Long before you could hear Metallica songs echoing through aisles at HEB during your Sunday afternoon shopping, metal was a socially disruptive and noisy genre that signified rebellion, a challenge to the status quo.
The genre still carries a similar spirit today, but Metallica were one of those pivotal early metal bands that pushed the genre into the mainstream and carved a path for other bands that would emerge with a similar sound. Wednesday night at The Alamodome, the band reminded us why by pummeling the Alamodome with quakes of lightning fast guitar riffs, literal explosions, and vocal melodies that we’ve kept close to our heart since the first time we heard James Hetfield sing them.
When Metallica says they love you, they’re done.
Such was the muttered sentiment of one the 48,000 or so fans filing out of the Alamodome on Wednesday after Metallica’s final encore song, “Enter Sandman.”
Guitarist and frontman James Hetfield wanted to make certain the message was conveyed loud and clear after the more than two-hour concert. After all, the heavy-metal legends have a history here dating to a nightclub gig in the early 1980s.
San Antonio metal heads threw their horns up to the sky with a highly anticipated Metallica show taking over the Alamodome Wednesday.
Swarms of fans with classic T-shirts promoting “Master of Puppets” and “Ride the Lightning” nostalgia were captured by our mySpy photographer heading into the show.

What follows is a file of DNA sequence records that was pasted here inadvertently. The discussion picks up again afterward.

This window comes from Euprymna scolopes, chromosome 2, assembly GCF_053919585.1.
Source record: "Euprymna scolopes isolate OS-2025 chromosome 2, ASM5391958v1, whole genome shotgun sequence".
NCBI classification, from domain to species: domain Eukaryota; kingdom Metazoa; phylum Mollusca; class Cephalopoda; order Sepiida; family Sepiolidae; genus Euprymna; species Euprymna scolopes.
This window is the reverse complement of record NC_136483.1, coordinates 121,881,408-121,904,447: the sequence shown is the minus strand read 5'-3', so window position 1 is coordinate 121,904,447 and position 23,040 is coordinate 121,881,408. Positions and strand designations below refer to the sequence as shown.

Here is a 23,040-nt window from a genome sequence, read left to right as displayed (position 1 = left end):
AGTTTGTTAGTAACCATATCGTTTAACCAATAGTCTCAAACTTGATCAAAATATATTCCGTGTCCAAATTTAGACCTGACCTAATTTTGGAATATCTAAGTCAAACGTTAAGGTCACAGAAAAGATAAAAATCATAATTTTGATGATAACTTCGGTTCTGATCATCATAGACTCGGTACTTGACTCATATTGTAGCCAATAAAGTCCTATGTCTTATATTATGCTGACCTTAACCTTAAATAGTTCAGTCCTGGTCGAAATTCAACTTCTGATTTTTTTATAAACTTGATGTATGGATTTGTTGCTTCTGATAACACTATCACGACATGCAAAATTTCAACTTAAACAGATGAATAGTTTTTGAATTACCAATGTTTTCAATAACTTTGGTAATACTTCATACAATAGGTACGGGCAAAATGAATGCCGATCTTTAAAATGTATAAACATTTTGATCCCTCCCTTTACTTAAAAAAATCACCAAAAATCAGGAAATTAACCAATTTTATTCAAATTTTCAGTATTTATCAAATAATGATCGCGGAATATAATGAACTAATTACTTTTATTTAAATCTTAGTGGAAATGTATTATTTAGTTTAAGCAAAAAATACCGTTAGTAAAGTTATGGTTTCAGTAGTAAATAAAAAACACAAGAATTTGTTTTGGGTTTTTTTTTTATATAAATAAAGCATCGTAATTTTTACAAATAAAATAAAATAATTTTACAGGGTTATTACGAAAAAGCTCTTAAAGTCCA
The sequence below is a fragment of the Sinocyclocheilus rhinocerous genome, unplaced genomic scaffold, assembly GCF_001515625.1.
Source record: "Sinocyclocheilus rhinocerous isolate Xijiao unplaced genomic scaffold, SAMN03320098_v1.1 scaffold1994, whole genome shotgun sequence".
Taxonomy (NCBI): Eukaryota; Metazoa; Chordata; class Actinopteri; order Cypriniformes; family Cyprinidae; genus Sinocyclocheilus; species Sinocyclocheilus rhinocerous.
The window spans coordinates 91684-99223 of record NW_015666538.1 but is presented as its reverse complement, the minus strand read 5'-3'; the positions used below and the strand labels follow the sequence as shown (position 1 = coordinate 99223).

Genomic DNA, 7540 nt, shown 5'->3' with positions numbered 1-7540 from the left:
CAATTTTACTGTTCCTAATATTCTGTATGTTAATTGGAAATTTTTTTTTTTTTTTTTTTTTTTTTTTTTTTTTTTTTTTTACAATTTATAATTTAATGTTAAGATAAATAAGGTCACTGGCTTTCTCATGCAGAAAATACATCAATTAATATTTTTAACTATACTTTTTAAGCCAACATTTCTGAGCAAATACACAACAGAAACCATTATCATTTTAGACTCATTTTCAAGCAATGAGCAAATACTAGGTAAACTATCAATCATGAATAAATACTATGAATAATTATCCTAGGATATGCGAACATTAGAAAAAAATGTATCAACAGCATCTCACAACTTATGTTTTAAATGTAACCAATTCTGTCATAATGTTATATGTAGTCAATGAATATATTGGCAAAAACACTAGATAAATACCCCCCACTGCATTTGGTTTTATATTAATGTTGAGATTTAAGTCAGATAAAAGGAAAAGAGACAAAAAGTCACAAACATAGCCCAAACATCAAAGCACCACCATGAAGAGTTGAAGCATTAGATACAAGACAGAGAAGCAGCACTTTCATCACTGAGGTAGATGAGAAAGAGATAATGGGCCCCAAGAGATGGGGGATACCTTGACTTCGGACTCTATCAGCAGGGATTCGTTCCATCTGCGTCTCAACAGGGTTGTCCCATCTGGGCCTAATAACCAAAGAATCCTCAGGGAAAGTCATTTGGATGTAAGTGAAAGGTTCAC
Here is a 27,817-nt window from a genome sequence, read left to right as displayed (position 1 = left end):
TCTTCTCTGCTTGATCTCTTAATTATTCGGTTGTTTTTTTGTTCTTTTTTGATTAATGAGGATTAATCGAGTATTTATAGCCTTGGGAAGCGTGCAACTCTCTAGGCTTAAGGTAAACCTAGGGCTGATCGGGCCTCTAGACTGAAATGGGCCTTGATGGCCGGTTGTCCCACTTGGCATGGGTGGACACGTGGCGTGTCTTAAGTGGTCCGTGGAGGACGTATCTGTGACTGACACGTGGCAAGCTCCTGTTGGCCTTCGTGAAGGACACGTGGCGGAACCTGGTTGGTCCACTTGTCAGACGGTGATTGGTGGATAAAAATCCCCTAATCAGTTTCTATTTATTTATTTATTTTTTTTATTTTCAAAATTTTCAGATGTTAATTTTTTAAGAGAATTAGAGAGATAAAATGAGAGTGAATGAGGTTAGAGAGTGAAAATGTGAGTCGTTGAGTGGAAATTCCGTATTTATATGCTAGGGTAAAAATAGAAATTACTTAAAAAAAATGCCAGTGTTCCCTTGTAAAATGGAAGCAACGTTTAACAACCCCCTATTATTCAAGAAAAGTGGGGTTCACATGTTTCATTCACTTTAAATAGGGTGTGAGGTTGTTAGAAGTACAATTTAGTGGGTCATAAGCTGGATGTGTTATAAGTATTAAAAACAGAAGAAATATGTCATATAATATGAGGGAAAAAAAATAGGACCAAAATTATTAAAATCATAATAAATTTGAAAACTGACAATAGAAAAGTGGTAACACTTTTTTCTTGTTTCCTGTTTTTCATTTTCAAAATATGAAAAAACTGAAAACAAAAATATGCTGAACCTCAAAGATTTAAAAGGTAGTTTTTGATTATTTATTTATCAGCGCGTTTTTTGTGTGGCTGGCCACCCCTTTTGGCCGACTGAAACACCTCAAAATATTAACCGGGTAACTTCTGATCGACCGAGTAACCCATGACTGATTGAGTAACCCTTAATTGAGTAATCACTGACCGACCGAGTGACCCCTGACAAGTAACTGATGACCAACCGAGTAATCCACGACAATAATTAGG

Advice from Metallica's Robert Trujillo: If you ever find yourself standing before Zakk Wylde, longtime Ozzy Osbourne guitarist and Black Label Society metal frontman, do not, under any circumstances, slap him, even for fun. "The last person I'd want to have a play slap fight with is Zakk Wylde when he's liquored up, because Zakk Wylde doesn't know how to have an innocent slap fight," the veteran bassist says, by phone from a tour stop in Denver. "The moment you connect with him, you get a fist to the jaw, instantly."
Theresa Rockface interviews James Hetfield in Houston.
Heavy metal legends Metallica put on quite a show at NRG in front of about 50,000 fans Sunday night for their WorldWired Tour.
It was a concert that has been several years in the making. It's been a while since the band has played in Houston, but they are no strangers to the Bayou City.
As people streamed into NRG Stadium from all sides on Sunday evening, it was hard not to wonder if we’d ever see such a sight again: a pack of tried-and-true guitar-slingers convincingly filling up the biggest venue in town. Guns ’N Roses did it last year. U2 did it last month. On Sunday, it was Metallica — perhaps the last (and biggest) torchbearers for stadium rock.